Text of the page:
Cardiologists rarely see it, but when they come across a pregnant woman who suddenly suffers severe heart failure, or "peripartum cardiomyopathy," they refer to as "Meadows Disease."
The name refers to longtime Elgin resident, Dr. William Robert "Bob" Meadows Jr., who served as lead author on a paper describing the condition in the early 1960s when he completed a fellowship at Cook County Hospital in Chicago.
Dr. Meadows died Sunday. He was 89.
Many of the area's cardiologists point to Dr. Meadows as one of their most influential teachers. He taught physical diagnosis of the heart to nearly all of the sophomore medical students at Loyola University and the University of Illinois medical schools, who did rotations at Hines VA Hospital in the West suburbs.
"He was a very meticulous clinician, scientist and investigator," says Dr. David Hale, a former student and faculty colleague, who is now cardiology chief at Alexian Brothers Medical Center in Elk Grove Village.
"As a teacher he was exacting and insisted on accuracy," Hale adds. "You couldn't make any random comments without backing them up with solid information."
Dr. Meadows was born in Chicago, but raised in Elgin. Family members say his maternal grandfather, Dr. Henry J. Gahagan, made a lasting impression on him. As a psychiatrist, he was one of the early administrators of the Elgin State Mental Hospital.
"He wanted to be a doctor for nearly as long as I can remember," says his brother, Harry Meadows, of Elgin.
Dr. Meadows attended Northwestern University for undergraduate studies and medical school. During World War II, he earned the Purple Heart for his injuries sustained while serving as a medical lieutenant Naval officer, attached to the 6th Marine Division in Okinawa, Japan.
After the war, Dr. Meadows joined the Veterans Administration staff in Livermore and Palo Alto, Calif., before transferring to Hines VA Hospital near Maywood, where he remained until his retirement in 1986.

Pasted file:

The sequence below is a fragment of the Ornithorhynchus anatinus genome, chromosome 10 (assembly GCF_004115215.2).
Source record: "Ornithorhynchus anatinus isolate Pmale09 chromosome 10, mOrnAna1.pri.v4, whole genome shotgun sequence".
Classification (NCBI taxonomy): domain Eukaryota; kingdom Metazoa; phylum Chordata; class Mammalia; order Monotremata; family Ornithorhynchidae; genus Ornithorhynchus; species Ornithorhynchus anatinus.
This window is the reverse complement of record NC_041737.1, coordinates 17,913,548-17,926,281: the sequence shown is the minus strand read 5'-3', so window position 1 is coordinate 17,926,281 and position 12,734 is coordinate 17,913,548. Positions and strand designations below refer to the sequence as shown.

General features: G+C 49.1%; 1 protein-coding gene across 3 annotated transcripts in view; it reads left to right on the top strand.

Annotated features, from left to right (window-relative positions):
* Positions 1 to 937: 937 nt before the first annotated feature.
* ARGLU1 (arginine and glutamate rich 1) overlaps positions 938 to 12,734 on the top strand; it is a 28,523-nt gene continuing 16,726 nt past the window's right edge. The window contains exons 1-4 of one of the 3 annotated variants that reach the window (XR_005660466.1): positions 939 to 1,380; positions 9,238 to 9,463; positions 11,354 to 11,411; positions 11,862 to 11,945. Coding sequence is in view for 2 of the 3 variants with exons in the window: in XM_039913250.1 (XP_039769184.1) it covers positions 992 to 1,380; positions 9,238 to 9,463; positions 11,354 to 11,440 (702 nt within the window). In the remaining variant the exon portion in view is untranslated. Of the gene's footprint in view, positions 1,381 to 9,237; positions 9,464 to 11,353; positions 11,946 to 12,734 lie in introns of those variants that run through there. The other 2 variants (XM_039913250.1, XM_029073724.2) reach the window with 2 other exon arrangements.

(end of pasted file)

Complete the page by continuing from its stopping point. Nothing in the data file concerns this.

He devoted his career to the study of cardiology and the study of cardiovascular disease. During the mid-1970s, Dr. Meadows served as the lead investigator on a national, multi-centered study that weighed the difference between medical management of coronary artery disease, and surgical management, through cardiac bypass surgery.
Colleagues describe it as a landmark study. It was published in the New England Journal of Medicine.
Dr. Meadows never married or had a family of his own. However, he remained closely involved with his extended family, and the longtime family business.
For more than 30 years, Dr. Meadows sat on the board of W. R. Meadows Inc., a manufacturing company of construction parts, started by his father, William Robert Meadows, in 1926. At the time of his passing, Dr. Meadows served as executive vice president of the board.
"Bob and I both felt that as the only members of the immediate family, that when our dad passed on, we should play a visible role in the company," Harry Meadows added.
Besides his brother, Dr. Meadows is survived by three nieces: Merrie Meadows (John) Derderian, Ann Meadows (Jim) Dwyer, and Martha Meadows Connell, and many grand nieces and nephews.
A funeral Mass will take place at 10 a.m. today at St. Mary's Catholic Church, 397 Fulton St. in Elgin.